Nov 5, 2011
First things first: As I mentioned in the food post, we had our own apartment there, and it was wonderful. I can’t help but recommend this style of accommodations!! It’s so great to have your own private space.
The best thing about Aix-en-Provence is that there isn’t anything to do. What I mean by that is that there aren’t any “must-sees” that you’ll feel obligated to check off your check list! No Eiffel Tower, no Notre Dame, no Louvre! It’s great because you can just enjoy the natural charm of the city.
There was one day that we attempted to get out into the countryside via scooter…but that was unsuccessful!! Loooooooong story short, the scooter was the scooter from hell! There were half a dozen things wrong with it when we signed it out (which they apparently remedied when we complained), and then it broke down 3 times while we had it. This is mostly what our day with the scooter looked like:
But hey, regardless of it being a hunk of junk, I still wanted my glorious moment sitting on it…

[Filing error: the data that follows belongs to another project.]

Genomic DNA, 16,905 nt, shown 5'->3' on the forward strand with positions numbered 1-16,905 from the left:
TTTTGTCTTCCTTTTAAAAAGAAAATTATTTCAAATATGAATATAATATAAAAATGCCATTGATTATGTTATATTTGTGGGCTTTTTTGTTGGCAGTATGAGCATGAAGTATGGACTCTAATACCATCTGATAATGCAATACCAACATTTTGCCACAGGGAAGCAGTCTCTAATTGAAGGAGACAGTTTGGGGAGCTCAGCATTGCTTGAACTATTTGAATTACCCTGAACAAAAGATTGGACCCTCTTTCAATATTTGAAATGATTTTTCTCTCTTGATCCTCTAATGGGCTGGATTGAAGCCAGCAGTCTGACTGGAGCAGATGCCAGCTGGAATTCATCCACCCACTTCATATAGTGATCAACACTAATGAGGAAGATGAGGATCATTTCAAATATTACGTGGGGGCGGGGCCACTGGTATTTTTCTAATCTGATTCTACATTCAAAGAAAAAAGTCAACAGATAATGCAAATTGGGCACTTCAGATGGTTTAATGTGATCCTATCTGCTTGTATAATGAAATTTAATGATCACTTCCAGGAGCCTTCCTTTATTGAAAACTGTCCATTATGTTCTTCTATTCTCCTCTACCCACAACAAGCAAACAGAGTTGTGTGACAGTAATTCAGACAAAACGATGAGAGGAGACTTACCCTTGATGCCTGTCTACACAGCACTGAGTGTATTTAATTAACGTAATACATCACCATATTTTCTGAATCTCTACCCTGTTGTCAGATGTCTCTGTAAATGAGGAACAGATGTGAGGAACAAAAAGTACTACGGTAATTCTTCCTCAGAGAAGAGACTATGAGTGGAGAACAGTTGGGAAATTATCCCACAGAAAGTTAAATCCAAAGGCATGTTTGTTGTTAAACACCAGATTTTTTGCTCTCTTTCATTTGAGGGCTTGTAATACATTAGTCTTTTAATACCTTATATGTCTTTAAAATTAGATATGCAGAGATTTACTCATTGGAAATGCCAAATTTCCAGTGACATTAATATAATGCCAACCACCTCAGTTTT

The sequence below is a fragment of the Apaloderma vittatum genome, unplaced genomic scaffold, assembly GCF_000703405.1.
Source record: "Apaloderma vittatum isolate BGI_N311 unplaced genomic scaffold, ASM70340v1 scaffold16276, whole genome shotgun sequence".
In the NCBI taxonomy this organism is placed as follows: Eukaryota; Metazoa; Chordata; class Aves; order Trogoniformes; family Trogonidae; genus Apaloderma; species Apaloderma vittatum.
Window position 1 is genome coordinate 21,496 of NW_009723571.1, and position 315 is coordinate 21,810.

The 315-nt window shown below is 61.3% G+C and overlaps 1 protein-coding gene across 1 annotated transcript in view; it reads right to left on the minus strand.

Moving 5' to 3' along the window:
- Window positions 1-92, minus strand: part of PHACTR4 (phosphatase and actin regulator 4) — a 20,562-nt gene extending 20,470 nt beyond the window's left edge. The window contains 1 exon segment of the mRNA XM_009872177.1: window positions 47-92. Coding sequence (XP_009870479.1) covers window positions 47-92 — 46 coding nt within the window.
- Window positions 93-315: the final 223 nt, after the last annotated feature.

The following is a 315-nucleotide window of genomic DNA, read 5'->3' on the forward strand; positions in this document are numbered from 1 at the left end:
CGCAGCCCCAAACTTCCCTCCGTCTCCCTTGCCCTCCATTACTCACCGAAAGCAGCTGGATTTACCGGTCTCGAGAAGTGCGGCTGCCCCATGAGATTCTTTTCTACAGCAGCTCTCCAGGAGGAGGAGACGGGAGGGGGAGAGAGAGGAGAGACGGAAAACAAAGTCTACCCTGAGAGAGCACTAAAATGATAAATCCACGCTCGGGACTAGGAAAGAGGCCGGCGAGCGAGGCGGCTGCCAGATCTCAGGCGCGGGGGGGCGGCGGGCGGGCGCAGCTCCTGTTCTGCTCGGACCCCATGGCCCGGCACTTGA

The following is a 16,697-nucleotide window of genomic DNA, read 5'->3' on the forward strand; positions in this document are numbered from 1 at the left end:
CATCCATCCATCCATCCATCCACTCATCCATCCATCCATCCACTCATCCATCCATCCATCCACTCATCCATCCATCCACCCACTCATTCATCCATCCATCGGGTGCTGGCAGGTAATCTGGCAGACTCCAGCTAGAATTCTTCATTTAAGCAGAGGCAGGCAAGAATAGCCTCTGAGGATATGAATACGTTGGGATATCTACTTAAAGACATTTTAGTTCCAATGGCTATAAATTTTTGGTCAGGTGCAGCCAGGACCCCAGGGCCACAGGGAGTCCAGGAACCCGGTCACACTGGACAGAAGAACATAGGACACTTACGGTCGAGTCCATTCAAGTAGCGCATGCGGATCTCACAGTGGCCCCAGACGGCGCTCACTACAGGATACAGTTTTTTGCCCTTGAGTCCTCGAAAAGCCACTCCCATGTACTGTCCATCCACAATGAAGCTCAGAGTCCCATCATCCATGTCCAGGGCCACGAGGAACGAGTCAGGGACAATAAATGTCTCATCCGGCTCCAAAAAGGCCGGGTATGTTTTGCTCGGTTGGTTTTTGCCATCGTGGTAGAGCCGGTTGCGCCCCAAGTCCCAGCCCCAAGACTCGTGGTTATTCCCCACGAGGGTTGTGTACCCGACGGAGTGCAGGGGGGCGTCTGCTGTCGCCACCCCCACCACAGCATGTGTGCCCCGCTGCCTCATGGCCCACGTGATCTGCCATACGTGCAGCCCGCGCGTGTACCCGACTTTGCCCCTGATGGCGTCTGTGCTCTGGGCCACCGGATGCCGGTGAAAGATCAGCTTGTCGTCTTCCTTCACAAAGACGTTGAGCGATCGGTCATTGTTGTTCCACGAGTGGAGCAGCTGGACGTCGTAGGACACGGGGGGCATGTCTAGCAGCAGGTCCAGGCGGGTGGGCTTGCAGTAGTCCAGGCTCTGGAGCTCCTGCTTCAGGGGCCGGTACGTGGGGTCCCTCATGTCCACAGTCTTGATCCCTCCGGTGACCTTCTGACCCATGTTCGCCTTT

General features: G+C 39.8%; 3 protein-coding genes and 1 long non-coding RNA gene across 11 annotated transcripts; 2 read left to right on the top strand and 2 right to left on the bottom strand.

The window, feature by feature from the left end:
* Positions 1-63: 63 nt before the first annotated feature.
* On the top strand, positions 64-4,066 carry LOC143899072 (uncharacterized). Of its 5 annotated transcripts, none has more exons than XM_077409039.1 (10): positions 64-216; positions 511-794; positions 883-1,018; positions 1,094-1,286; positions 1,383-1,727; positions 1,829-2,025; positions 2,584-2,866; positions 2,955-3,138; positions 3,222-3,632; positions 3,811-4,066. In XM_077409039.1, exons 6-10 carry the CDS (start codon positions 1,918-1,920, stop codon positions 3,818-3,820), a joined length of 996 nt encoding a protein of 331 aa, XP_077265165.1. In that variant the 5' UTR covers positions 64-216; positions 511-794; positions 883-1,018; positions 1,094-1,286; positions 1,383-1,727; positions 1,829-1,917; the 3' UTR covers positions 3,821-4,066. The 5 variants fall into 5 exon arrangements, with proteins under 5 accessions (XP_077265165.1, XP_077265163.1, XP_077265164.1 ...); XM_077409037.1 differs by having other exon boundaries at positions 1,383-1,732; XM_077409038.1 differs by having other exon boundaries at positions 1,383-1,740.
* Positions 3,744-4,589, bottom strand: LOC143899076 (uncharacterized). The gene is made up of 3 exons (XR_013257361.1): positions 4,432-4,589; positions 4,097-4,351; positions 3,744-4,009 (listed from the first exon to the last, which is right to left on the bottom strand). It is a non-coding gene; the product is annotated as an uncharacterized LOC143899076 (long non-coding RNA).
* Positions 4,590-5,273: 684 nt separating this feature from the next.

Needless to say, with the scooter catastrophe behind us (for which we did not pay!!), we rented a car the next day and drove to Avignon and Gordes. Avignon was our first stop, and it was chilly but nostalgic for Peter (who was there as a child when he lived in Europe) and fun for me! Did you ever learn the song, “Sur le Pont D’Avignon, on y danse, on y danse…” as a child??? Well, I did, and so, as the song suggests, on the Avignon Bridge we danced! And we sang the song. :)
Then we drove to Gordes which landed us in one of the most picturesque European spots I’ve ever been in!
We also took a day and went to Marseilles by train (just 45 mins.) and spent all day walking around enjoying the beautiful coast and touching the Mediterranean Sea!
I also saw the LARGEST aloe vera plant I’ve ever seen!!
Southern France was fabulous and we had a great time! Here are some of my travel tips for Aix-en-Provence:
1. Aix-en-Provence is a Cafe/Restaurant City, so be prepared to eat out, which will involve budgeting in that money.
2. Choosing non-capital smaller cities pays off for restful vacations.
3. Don’t forget about the countryside (scooter or by car). Have you seen some of those gorgeous photos of scenery above?!
4. Make sure to track the market days so you don’t miss anything.
5. Don’t be afraid to eat from food stalls on the street corner (crepes, sandwiches and the delicious chicken).
6. Choosing accommodation locations is key so that you can be right in the midst of old european ambience and are less dependant on transportation.
7. In both Spain and France we chose to be in an apartment-styled setting. This was entirely worth it to have privacy, freedom and the ability to do our own thing. HIGHLY recommended!
Next up: The food of Germany and Belgium !